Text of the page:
Robert Fuerhacker and Stephan Karl in the article “The Documentation of Historic Restorations of Ancient Pottery. A Case Study of Two Vessels from the Universalmuseum Joanneum, Graz  with special Emphasis on Industrial Computer Tomography” studied a “bucchero pesante” vessel, which is shown to be two fragments glued together, one original, the other modern; a column crater rendered in Volterra style is shown to be almost completely over-painted.
          

          An interesting case is described by Maria Christidis in her article “ A Guttus from the Original Collection of the Institute of Archaeology at the University of Graz.  Applications of Scientific Research”. A black glazed guttus on which some inconsistencies as to shape and surface were noticed, was subjected to study by the use of X-rays and computer tomography (CT). The investigations showed the existence, in certain places, of a non ceramic  leveling material, which was overpainted;  secondarily, various fragments of this vessel showed varying density of the material used, which was noted by CT analysis. Such results were interpreted as an indication of a separate production of various parts of the vessel: the base, the handle, the spout, the medallion. These parts were mounted afterwards, the medallion at the end.


          Finally in the book the results obtained by the method of “Color spectrum analysis” were presented by Paul Kammerer, Franz Mairinger, Elisabeth Trinkl and Ernestine Zolda. In the title of the report it is said that the study had a preliminary character. The goal was to indicate the value of original pigments, which were different from the ones used today.

 

          The book as a whole is very useful as the presentation of the process of the introduction of industrial and medical methods in analysis of ancient and historical material. Its introduction in fieldwork as well as in the museums soon will become a common reality. These methods, applied to a pottery, register original raw materials used, decoration, all kinds of reparations, renovations, all changes in profile and the walls themselves.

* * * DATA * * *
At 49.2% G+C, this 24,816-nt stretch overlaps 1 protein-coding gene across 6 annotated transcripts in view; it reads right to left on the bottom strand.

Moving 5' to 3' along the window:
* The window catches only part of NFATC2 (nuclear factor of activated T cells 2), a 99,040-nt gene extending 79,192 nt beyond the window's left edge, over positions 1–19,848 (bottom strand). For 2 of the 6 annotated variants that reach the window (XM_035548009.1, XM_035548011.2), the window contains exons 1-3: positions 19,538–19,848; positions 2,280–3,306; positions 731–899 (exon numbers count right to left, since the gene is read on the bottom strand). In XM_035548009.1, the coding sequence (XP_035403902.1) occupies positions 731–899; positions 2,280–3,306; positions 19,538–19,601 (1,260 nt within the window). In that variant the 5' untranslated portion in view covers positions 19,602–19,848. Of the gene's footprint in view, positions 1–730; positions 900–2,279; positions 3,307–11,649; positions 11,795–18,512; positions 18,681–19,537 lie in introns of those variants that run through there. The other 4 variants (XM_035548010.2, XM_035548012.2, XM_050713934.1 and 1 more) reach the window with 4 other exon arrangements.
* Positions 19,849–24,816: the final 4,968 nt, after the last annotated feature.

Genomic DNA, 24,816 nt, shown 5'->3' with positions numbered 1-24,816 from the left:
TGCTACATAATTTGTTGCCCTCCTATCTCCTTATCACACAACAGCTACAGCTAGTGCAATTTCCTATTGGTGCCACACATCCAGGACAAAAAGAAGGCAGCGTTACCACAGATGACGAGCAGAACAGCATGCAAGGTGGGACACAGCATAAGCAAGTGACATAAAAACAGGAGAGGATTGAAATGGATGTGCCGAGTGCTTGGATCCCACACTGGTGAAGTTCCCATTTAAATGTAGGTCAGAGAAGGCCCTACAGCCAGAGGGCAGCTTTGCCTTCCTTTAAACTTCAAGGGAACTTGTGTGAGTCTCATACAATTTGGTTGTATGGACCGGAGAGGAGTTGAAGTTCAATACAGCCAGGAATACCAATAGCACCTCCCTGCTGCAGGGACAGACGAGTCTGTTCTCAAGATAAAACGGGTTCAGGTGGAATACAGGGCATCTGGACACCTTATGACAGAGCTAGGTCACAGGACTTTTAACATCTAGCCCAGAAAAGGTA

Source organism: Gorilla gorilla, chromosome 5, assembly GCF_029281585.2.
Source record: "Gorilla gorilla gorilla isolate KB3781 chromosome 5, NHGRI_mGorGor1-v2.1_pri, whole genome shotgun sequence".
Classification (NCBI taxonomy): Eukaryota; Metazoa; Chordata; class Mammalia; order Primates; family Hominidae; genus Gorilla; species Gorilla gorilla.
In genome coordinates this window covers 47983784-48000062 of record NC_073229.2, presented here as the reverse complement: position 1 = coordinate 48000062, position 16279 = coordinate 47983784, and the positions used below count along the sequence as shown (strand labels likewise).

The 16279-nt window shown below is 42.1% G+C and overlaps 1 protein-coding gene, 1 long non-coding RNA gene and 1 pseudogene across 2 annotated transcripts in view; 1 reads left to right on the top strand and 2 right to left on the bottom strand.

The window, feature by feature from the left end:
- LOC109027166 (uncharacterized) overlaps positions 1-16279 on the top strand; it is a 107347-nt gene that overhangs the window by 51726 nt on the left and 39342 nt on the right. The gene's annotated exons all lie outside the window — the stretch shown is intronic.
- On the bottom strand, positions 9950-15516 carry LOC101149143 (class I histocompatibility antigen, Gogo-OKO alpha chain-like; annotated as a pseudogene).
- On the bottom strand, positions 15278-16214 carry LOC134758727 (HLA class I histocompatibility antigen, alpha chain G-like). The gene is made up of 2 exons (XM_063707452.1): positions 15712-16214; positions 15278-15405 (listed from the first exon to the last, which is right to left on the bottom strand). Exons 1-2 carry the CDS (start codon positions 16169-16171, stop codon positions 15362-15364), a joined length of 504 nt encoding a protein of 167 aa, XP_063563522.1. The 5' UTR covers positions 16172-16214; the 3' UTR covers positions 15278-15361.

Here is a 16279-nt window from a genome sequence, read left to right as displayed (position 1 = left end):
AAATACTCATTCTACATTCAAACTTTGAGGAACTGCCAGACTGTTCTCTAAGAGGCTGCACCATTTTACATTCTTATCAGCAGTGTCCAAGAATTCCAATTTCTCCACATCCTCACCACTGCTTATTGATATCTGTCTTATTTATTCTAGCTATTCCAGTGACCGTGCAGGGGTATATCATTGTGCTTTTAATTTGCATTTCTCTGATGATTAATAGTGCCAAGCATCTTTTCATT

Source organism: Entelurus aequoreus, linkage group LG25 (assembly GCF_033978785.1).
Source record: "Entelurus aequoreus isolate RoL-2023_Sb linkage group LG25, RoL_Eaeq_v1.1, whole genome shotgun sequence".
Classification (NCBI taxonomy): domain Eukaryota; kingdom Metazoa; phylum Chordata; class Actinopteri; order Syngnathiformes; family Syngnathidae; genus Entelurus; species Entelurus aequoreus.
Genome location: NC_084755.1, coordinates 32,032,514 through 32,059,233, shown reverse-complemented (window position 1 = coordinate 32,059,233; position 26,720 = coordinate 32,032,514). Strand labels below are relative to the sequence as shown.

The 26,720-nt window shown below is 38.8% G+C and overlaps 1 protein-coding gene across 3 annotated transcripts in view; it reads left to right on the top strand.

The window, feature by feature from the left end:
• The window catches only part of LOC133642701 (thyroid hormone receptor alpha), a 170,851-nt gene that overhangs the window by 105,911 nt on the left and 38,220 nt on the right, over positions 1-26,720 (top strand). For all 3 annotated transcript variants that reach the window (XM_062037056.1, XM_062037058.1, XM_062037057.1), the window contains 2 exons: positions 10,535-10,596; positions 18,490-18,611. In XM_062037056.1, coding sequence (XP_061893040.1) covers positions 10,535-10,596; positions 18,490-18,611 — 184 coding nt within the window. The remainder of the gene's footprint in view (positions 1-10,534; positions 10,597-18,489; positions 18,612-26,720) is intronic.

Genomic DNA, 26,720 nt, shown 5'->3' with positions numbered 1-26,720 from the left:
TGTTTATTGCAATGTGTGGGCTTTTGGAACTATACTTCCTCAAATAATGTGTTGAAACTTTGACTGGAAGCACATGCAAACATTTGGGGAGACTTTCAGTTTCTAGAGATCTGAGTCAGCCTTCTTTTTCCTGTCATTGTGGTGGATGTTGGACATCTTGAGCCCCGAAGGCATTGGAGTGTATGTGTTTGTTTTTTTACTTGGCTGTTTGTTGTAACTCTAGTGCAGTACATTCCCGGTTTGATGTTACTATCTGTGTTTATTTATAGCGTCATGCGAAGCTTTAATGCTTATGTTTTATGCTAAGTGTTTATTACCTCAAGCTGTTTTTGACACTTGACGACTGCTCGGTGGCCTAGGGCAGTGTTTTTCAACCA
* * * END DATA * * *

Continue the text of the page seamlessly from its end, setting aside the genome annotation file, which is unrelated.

The possibilities of the usage of medical and industrial methods in the reconstruction of the lost past appear multiple, one can imagine more cases than presented in the reviewed book. The illustrative material presented in the book is abundant, instructive and of very good quality. It remains to congratulate the authors and the authorities for the wise decision to continue the project and the publication of the “Corpus Vasorum Antiquorum Osterreich. Beiheft Series”. The first volume demonstrated clearly how important is  the “power of expression” of the well-presented illustration material. The only thing that the reviewer might consider as missing is a  scale placed with the pottery presented in order to facilitate orientation as to the size of its parts.

 

 

 

Contents

 

 
Titelei page 1


Inhalt page 5

 

Andreas Pülz 
Vorwort page 7

 

Elisabeth Trinkl 
Zum Geleit page 9

 

Elisabeth Trinkl 
Abgekürzte Literatur, Abkürzungen, Verzeichnis der Autoren page 11

 

Thomas Mannack - Greg Parker 
Das elektronische CVA – Stand 2010 page 17

 

Hubert Mara - Julia Portl 
Acquisition and Documentation of Vessels using High-Resolution 3D-Scanners page 25

 

Bettina Vak 
Auf der Suche nach dem Original. Anwendungen und Illustrationen naturwissenschaftlicher Diagnostik an attisch figürlich bemalter Keramik aus der Antikensammlung des Kunsthistorischen Museums page 41

 

Stephan Karl - Daniel Jungblut - Jördis Rosc - Rudolf Erlach 
Berührungsfreie und nicht invasive Untersuchung antiker Keramik mittels industrieller Röntgen- Computertomografie page 73

 

Robert Fürhacker - Stephan Karl 
Die Dokumentation historischer Restaurierungen antiker Keramik am Beispiel zweier Gefäße aus dem Universalmuseum Joanneum unter besonderer Berücksichtigung der industriellen Computertomografie page 115

 

Maria Christidis 
Ein Guttus aus der Originalsammlung des Instituts für Archäologie der Universität Graz. Anwendungen naturwissenschaftlicher Untersuchungen page 161

 

Leonid Dimitrov - Milos Šrámek - Emanuel Wenger - Claudia Lang-Auinger - Elisabeth Trinkl 
Pilotstudie zur Visualisierung und Untersuchung von antiken Vasen page 171

 

Paul Kammerer - Franz Mairinger - Elisabeth Trinkl - Ernestine Zolda 
Reflexionsmessungen an attischen Gefäßen klassischer Zeit – eine Vorstudie page 177

 

Elisabeth Trinkl 
Zusammenfassung / Summaries page 209